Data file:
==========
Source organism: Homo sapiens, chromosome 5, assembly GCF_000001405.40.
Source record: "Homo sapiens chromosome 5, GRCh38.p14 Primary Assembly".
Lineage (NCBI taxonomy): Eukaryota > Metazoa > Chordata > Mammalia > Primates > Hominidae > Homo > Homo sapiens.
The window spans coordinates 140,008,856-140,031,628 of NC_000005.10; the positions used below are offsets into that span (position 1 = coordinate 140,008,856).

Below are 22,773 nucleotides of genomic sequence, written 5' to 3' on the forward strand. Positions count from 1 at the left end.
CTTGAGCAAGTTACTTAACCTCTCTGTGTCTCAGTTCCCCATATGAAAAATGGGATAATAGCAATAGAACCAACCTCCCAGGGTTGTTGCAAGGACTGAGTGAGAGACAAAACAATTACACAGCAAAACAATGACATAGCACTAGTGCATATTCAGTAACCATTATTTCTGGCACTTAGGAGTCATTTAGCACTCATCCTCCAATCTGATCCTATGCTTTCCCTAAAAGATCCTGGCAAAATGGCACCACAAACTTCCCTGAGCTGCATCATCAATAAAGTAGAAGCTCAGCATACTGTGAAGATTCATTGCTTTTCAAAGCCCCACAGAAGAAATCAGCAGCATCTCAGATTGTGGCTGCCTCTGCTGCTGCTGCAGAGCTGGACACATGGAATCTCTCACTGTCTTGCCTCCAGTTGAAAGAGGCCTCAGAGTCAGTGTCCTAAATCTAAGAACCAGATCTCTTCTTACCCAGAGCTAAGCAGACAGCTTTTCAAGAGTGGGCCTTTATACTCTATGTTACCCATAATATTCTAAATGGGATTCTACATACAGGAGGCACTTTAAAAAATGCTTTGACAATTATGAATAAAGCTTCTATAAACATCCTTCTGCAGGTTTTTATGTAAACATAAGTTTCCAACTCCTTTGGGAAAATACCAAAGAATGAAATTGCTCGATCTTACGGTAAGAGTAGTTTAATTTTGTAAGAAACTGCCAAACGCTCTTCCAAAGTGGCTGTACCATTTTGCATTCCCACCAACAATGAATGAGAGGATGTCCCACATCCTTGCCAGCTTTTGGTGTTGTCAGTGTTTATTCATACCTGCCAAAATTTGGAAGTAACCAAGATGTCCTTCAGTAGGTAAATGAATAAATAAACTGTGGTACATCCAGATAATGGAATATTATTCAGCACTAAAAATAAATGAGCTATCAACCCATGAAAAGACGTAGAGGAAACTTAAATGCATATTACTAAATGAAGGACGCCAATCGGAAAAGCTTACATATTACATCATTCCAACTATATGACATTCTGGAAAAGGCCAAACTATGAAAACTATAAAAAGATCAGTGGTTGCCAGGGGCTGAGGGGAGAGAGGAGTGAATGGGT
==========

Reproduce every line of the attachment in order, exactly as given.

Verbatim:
Source organism: Homo sapiens, chromosome 5, assembly GCF_000001405.40.
Source record: "Homo sapiens chromosome 5, GRCh38.p14 Primary Assembly".
Lineage (NCBI taxonomy): Eukaryota > Metazoa > Chordata > Mammalia > Primates > Hominidae > Homo > Homo sapiens.
The window spans coordinates 140,008,856-140,031,628 of NC_000005.10; the positions used below are offsets into that span (position 1 = coordinate 140,008,856).

Below are 22,773 nucleotides of genomic sequence, written 5' to 3' on the forward strand. Positions count from 1 at the left end.
CTTGAGCAAGTTACTTAACCTCTCTGTGTCTCAGTTCCCCATATGAAAAATGGGATAATAGCAATAGAACCAACCTCCCAGGGTTGTTGCAAGGACTGAGTGAGAGACAAAACAATTACACAGCAAAACAATGACATAGCACTAGTGCATATTCAGTAACCATTATTTCTGGCACTTAGGAGTCATTTAGCACTCATCCTCCAATCTGATCCTATGCTTTCCCTAAAAGATCCTGGCAAAATGGCACCACAAACTTCCCTGAGCTGCATCATCAATAAAGTAGAAGCTCAGCATACTGTGAAGATTCATTGCTTTTCAAAGCCCCACAGAAGAAATCAGCAGCATCTCAGATTGTGGCTGCCTCTGCTGCTGCTGCAGAGCTGGACACATGGAATCTCTCACTGTCTTGCCTCCAGTTGAAAGAGGCCTCAGAGTCAGTGTCCTAAATCTAAGAACCAGATCTCTTCTTACCCAGAGCTAAGCAGACAGCTTTTCAAGAGTGGGCCTTTATACTCTATGTTACCCATAATATTCTAAATGGGATTCTACATACAGGAGGCACTTTAAAAAATGCTTTGACAATTATGAATAAAGCTTCTATAAACATCCTTCTGCAGGTTTTTATGTAAACATAAGTTTCCAACTCCTTTGGGAAAATACCAAAGAATGAAATTGCTCGATCTTACGGTAAGAGTAGTTTAATTTTGTAAGAAACTGCCAAACGCTCTTCCAAAGTGGCTGTACCATTTTGCATTCCCACCAACAATGAATGAGAGGATGTCCCACATCCTTGCCAGCTTTTGGTGTTGTCAGTGTTTATTCATACCTGCCAAAATTTGGAAGTAACCAAGATGTCCTTCAGTAGGTAAATGAATAAATAAACTGTGGTACATCCAGATAATGGAATATTATTCAGCACTAAAAATAAATGAGCTATCAACCCATGAAAAGACGTAGAGGAAACTTAAATGCATATTACTAAATGAAGGACGCCAATCGGAAAAGCTTACATATTACATCATTCCAACTATATGACATTCTGGAAAAGGCCAAACTATGAAAACTATAAAAAGATCAGTGGTTGCCAGGGGCTGAGGGGAGAGAGGAGTGAATGGGT